Political philosophers concerned with the nature of law have seen language as one of the key elements in the formation of political collectivities ruled by law. But language as law’s medium has also been seen as a potential source of instability and uncertainty, and legal theorists and political philosophers have differed widely in their assessment of the importance and role of language in law. If law is a part of the social contract between citizens and the sovereign, and language is the medium for the recording of law and for its explication, then the terms of that contract, and language...

    • 4 Issues in Legal Interpretation
      (pp. 62-82)

      Questions of language and the law arise in a general anthropological context of social life regulated by authoritative linguistic formulae. Belief systems that centre on sacred or canonical texts, such as Judaism, Christianity and Islam, have complex traditions of textual interpretation, as do societies historically organised around a hierarchical bureaucracy, such as China. The secular law found in modern societies is part of much larger human reflection on ‘the rule of rules’ (Alexander and Sherwin 2001) and it would be a mistake to presume that societies organised around texts transmitted orally have radically different concerns. All societies have rules laid...

  7. Part II Selected Topics

    • 5 Literal Meaning, the Dictionary and the Law
      (pp. 85-101)

      In constitutional interpretation, ‘originalism’ makes the claim that ‘the interpretation of the constitution should seek to effectuate, or at least be faithful to, the understanding of the constitutional provisions which can be historically attributed to its framers’ (Marmor 2005: 155). This is not necessarily the same as claiming that the words should be given the meaning they had in their original context, as different sorts of historical materials become relevant in each case. In the first case, statements of intent surrounding the passing of the constitution would be relevant, for example as to what was meant by ‘cruel and unusual...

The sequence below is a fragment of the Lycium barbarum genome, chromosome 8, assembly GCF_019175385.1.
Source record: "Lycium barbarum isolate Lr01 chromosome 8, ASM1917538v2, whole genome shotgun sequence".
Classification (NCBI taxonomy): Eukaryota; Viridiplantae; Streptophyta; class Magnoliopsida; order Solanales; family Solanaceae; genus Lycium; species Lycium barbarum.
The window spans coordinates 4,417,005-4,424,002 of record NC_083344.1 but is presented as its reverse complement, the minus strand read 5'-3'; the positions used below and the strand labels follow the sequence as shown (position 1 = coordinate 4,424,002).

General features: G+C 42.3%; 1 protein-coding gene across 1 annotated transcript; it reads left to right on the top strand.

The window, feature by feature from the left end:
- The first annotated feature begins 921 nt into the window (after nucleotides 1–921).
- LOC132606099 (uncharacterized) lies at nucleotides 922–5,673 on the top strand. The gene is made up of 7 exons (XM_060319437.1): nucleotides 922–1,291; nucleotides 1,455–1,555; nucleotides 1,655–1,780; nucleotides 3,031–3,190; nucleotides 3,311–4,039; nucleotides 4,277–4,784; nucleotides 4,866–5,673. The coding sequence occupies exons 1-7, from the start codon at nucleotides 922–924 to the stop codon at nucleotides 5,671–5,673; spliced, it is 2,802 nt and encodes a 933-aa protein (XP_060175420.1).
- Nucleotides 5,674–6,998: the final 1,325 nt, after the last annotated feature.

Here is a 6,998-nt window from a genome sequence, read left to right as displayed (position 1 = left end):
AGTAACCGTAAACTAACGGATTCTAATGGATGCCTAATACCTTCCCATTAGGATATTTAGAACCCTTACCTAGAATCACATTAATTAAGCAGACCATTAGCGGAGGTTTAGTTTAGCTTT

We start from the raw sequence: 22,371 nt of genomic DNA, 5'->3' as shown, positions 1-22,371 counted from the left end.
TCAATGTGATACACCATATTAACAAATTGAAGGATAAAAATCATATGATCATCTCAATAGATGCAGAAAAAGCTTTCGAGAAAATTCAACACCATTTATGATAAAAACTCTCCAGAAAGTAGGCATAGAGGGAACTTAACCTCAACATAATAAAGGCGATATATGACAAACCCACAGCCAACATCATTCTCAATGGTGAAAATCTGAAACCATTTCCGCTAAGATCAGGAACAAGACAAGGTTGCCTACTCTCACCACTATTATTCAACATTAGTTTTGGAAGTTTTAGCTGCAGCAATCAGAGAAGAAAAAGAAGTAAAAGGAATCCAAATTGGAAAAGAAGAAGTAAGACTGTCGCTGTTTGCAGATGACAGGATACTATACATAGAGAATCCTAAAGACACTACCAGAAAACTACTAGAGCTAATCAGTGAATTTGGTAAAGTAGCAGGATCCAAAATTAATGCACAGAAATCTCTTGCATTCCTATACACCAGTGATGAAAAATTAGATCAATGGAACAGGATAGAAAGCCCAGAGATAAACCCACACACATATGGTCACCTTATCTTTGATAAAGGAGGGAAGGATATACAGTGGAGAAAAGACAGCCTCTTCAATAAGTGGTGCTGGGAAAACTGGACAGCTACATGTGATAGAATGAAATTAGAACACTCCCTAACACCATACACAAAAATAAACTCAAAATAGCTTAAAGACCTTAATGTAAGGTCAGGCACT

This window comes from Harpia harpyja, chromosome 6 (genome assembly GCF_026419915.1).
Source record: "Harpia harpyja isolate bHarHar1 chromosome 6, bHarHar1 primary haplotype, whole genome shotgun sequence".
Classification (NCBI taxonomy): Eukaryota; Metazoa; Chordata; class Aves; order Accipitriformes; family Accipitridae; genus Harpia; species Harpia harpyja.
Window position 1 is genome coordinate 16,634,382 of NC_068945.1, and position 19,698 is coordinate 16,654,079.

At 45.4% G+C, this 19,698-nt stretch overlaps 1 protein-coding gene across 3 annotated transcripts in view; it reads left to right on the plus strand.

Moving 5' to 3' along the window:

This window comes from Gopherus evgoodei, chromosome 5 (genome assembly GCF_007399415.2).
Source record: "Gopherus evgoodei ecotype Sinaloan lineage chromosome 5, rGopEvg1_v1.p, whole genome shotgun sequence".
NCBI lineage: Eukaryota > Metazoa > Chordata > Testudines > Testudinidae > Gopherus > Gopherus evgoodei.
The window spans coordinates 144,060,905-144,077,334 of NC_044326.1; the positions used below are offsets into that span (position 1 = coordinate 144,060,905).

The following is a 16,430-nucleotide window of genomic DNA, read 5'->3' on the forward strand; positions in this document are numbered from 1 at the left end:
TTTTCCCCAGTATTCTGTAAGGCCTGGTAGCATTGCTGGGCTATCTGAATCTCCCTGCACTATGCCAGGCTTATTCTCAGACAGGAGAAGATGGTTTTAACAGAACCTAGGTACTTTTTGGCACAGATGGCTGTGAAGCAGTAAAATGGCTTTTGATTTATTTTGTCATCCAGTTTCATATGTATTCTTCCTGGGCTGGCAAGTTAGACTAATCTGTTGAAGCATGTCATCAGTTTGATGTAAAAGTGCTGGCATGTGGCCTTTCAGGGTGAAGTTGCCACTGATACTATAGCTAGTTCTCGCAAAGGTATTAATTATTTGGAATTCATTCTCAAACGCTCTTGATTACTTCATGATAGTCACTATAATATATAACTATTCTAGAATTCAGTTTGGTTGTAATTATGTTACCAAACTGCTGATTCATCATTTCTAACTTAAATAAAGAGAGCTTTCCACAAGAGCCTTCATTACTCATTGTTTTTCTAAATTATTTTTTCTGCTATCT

• 6 Representation, Reproduction and Intention
      (pp. 102-117)

      On 1 November 2007, police officers from the Organized Crime and Triad Bureau in Hong Kong raided the lifestyle, furniture and design store known as G.O.D. This followed a story in the press (Sing Pao Daily, 30 October 2007) highlighting their ‘illicit’ products. At issue was primarily a T-shirt, though postcards were also seized. The T-shirt bore a logo which the police claimed was a reference to an illegal organised crime (or ‘triad’) group in Hong Kong, known as the 14K. Eighteen people were arrested under Hong Kong’s Societies Ordinance (1949, amended in 1964), including the co-founder of the store,...

    • 7 Idols of the Market
      (pp. 118-138)

      Modern theorists of language have tended to see language as constituting the primary social bond in modern nation states, so that a shared language expresses the common conceptual world and shared values of a community or nation. Political entities are seen as communicational spaces, de fi ned by a common linguistic order. For economically oriented theorists, states are primarily markets, with language and information just one of many parallel and interacting media of exchange. In legal terms, states are legal jurisdictions, and law, rather than economics or language, is the all-pervasive medium within which social spaces are defined and social...

  8. Part III Key Issues

    • A Insider Judges and Outsider Critics
      (pp. 141-148)

      In an essay entitled ‘How judges fool themselves’ (1988), Robert Bensen draws on the work of anthropologist Marvin Harris (1987) in examining judges’ selfunderstandings. Harris argued that Hindu farmers’ narrative of the legitimacy of the prohibition of slaughter of domestic cows was from the outsider’s viewpoint in conflict with their practice of underfeeding male calves. These calves had little value in the economic system in that region (Kerala, India), and in practice the underfeeding meant that most died. Applying this anthropologic-ally uncomfortable dichotomy to judges, Bensen points to the contradiction between an internal and an external view. From within, judges...